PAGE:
Tag Archives: Tamiasciurus douglasii

At William Land Park on 06-03-19

I got up around 6:00 this morning and headed out to William Land Park and the WPA Rock Garden for a walk.  It was 53° when I got there, but it was up to 72° within about 2 ½ hours. Anything over 70° is really “too hot” for any kind of exertion for me, so I headed back home. Got lots of flower photos, so that will probably take me a day or two to ID all of them.  I also got to see some male Wood Ducks and a Green Heron at the pond, as well as the exuvia of several cicadas.

CLICK HERE for the album of photos.

Species List:

  1. Anna’s Hummingbird, Calypte anna,
  2. Bear’s Breeches, Acanthus mollis,
  3. Beaver Tail Cactus, Prickly Pear, Opuntia basilaris,
  4. Bird of Paradise, flower, Strelitzia reginae,
  5. Bird of Paradise, tree, Caesalpinia gilliesii,
  6. Brazil Raintree, Brunfelsia pauciflora,
  7. Bronze Fennel, Foeniculum vulgare,
  8. Butterfly Bush, Buddleja davidii,
  9. Butterfly Milkweed, Asclepias tuberosa,
  10. Calla Lily, Zantedeschia aethiopica,
  11. Campion, Silene sp.,
  12. Canada Goose, Branta canadensis,
  13. Chameleon Plant, Houttuynia cordata,
  14. Cleveland Sage, Salvia clevelandii,
  15. Columbine, Columbinus sp.,
  16. Common Borage, Borago officinalis,
  17. Common Bracken Fern, Pteridium aquilinum,
  18. Common Hibiscus, Hibiscus syriacus,
  19. Common Lavender, Lavandula angustifolia,
  20. Common Toadflax, Linaria vulgaris,
  21. Cream Spike agave, Blue Agave, Agave applanata,
  22. Crevice Alumroot, Heuchera micrantha,
  23. Day Lily, Hemerocallis sp.,
  24. Douglas Squirrel, Tamiasciurus douglasii,
  25. Dwarf Morning Glory, Convolvulus tricolor,
  26. Elegant Clarkia, Clarkia unguiculata,
  27. European Honeybee, Apis mellifera,
  28. Fir Tree, Abies sp.,
  29. Fleabane, Seaside Daisy, Erigeron glaucus,
  30. Garden Snail, Cornu aspersum,
  31. Giant Fennel, Ferula communis,
  32. Globe Daisy, Globularia x indubia,
  33. Golden Feverfew, Tanacetum Parthenium aureum,
  34. Green Heron, Butorides virescens,
  35. Grevellea, Grevilerulea sp.,
  36. Harvestman, Phalangium opilio,
  37. Hollyhock, Alcea rosea,
  38. Honeysuckle, Lonicera sp.,
  39. Iceplant, Carpobrotus edulis,
  40. Introduced Sage, Salvia pratensis,
  41. Jack-in-the-Pulpit, Arisaema sp.,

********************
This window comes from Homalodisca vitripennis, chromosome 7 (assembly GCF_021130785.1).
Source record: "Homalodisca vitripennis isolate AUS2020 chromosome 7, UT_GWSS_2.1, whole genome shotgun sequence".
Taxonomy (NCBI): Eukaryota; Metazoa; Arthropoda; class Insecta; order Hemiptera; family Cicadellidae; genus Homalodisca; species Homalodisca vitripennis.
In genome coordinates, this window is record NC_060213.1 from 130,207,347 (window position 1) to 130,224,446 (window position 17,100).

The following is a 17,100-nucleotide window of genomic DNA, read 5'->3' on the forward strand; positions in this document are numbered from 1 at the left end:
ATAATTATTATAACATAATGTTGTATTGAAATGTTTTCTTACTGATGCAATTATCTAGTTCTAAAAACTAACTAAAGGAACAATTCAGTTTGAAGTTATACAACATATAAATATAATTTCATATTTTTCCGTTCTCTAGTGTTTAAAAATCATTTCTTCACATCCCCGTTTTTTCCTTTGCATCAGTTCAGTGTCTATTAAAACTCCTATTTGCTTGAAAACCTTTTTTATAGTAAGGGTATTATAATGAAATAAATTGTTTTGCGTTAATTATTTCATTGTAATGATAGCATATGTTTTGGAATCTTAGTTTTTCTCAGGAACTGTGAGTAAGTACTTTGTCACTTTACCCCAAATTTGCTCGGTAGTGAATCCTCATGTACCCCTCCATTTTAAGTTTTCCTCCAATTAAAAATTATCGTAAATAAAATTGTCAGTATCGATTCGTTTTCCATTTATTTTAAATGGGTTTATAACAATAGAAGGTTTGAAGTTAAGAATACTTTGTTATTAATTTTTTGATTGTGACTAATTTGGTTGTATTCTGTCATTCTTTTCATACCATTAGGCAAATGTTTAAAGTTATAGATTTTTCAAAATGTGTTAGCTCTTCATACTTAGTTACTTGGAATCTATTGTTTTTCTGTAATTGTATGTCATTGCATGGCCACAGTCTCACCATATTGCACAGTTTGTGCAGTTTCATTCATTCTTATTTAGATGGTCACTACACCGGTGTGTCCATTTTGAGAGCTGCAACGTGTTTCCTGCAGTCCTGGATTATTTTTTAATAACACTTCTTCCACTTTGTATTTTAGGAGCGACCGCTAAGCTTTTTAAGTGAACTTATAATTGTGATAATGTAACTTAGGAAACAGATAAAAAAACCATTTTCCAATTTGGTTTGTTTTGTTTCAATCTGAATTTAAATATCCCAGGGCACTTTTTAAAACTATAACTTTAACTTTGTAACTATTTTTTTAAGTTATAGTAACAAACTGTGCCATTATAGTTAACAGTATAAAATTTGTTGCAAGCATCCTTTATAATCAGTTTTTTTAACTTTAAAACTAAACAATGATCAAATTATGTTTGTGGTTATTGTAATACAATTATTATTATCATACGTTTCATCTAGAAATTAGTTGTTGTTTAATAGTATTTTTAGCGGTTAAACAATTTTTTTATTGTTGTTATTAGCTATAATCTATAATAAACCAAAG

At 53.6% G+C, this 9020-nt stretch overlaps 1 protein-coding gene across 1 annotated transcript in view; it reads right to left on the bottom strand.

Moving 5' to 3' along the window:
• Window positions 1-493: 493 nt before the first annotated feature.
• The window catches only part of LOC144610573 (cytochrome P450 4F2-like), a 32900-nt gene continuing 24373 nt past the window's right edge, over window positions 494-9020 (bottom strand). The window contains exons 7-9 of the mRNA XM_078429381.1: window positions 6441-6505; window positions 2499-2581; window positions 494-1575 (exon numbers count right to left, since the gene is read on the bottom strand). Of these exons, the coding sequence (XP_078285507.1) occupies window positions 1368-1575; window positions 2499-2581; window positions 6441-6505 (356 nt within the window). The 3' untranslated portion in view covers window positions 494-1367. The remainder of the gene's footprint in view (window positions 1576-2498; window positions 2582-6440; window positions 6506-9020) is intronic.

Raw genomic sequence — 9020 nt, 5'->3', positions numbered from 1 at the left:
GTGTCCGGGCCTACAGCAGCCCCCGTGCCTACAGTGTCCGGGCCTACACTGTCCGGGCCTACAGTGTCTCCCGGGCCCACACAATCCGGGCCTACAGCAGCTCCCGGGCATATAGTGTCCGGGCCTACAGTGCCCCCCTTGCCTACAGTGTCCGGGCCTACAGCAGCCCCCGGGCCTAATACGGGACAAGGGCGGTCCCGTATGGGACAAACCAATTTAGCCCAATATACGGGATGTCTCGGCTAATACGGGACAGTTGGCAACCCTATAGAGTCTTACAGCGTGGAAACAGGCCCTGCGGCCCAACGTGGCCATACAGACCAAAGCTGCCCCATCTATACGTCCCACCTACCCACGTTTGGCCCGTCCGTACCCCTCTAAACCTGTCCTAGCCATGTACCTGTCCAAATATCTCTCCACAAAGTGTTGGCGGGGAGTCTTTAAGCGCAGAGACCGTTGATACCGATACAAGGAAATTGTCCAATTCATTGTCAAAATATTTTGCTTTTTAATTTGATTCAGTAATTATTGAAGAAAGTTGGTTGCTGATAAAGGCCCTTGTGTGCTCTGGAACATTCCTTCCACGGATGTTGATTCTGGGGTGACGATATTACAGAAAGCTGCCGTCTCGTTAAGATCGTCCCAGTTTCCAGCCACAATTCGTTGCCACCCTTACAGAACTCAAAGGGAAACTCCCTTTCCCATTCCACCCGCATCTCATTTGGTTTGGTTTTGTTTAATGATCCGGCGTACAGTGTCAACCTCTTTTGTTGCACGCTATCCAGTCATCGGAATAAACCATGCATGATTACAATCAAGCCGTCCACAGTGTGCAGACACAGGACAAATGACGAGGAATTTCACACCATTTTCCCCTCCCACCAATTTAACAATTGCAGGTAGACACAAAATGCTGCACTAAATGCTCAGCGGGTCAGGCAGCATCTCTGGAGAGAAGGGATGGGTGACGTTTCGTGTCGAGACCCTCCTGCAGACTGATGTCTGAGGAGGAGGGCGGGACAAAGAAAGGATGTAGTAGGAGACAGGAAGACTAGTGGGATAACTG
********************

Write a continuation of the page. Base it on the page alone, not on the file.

42. Jerusalem Sage, Phlomis fruticose,
  43. Lamb’s Ear Hedgenettle, Stachys byzantina,
  44. Love-in-a-Mist, Nigella damascene,
  45. Mallard, Anas platyrhynchos,
  46. Many Flowered Tobacco, Nicotiana acuminata var. multiflora,
  47. Meadow Sage, Salvia pratensis,
  48. Mediterranean Sage, Salvia aethiopis,
  49. Mexican Bush Sage Salvia leucantha
  50. Mock Orange, Philadelphus coronarius,
  51. Mojave Prickly Poppy, Argemone corymbosa,
  52. Moth Mullein, Verbascum blattaria,
  53. Mountain Cicada, Okanagana bella,
  54. Myrtle, Myrtus communis,
  55. Natal Grass, Natal Redtop, Melinis repens,
  56. Nightshade, New Zealand Nightshade, Solanum aviculare,
  57. Pacific Bleeding Heart, Dicentra Formosa,
  58. Pekin Duck, Anas platyrhynchos domesticus var. Pekin,
  59. Peruvian Lily, Alstroemeria aurea,
  60. Pincushion Flower, Scabiosa atropurpurea,
  61. Pineapple Guava, Acca sellowiana,
  62. Red Hot Poker, Torch Lily, Kniphofia uvaria,
  63. Red Poppy of Flanders, Corn Poppy, Papaver rhoeas,
  64. Red Yucca, Hesperaloe parviflora,
  65. Red-Eared Slider Turtle, Trachemys scripta elegans,
  66. Redwood, California Redwood, Sequoia sempervirens,
  67. Rock Rose, Cistus x pulverulentus, cultivar
  68. Rocket Larkspur (purple), Consolida ajacis,
  69. Rocket Larkspur (white), Consolida ajacis,
  70. Rose Vervain, Glandularia canadensis,
  71. Rose, Rosa sp.,
  72. Sacred Lotus, Nelumbo nucifera,
  73. Sage, Salvia officinalis,
  74. Silver Sage, Salvia argentea,
  75. Smokebush, Cotinus coggygria,
  76. Southern Catalpa, Indian Been Tree, Catalpa bignonioides,
  77. Spurge, Egg Leaf Spurge, Euphorbia oblongata,
  78. Statice, Sea lavender, Limonium perezii,
  79. Strawberry Tree, Arbutus unedo,
  80. Swedish Blue duck, Anas platyrhynchos domesticus var. Swedish Blue,
  81. Sweet William, Dianthus barbatus,
  82. Sword Fern, Polystichum sp.,
  83. Tall Buckwheat, Eriogonum elatum var. elatum,
  84. Trumpet Flower, Iochroma cyanea var. Mr. Plum,
  85. Valley Carpenter Bee, Xylocopa varipuncta,
  86. Wand Mullein, Verbascum virgatum,
  87. Weeping Cedar, Glauca Pendula, Cedrus atlantica,
  88. Western Fence Lizard, Sceloporus occidentalis,
  89. Western Sycamore, Platanus racemosa,
  90. White Lily of the Nile, Agapanthus africanus var. albus,
  91. Wood Duck, Aix sponsa,
  92. Wooly Mullein, Verbascum thapsus,
  93. Yucca, Chaparral Yucca, Hesperoyucca whipplei

Sooooo Many Lotus Plants, 08-12-18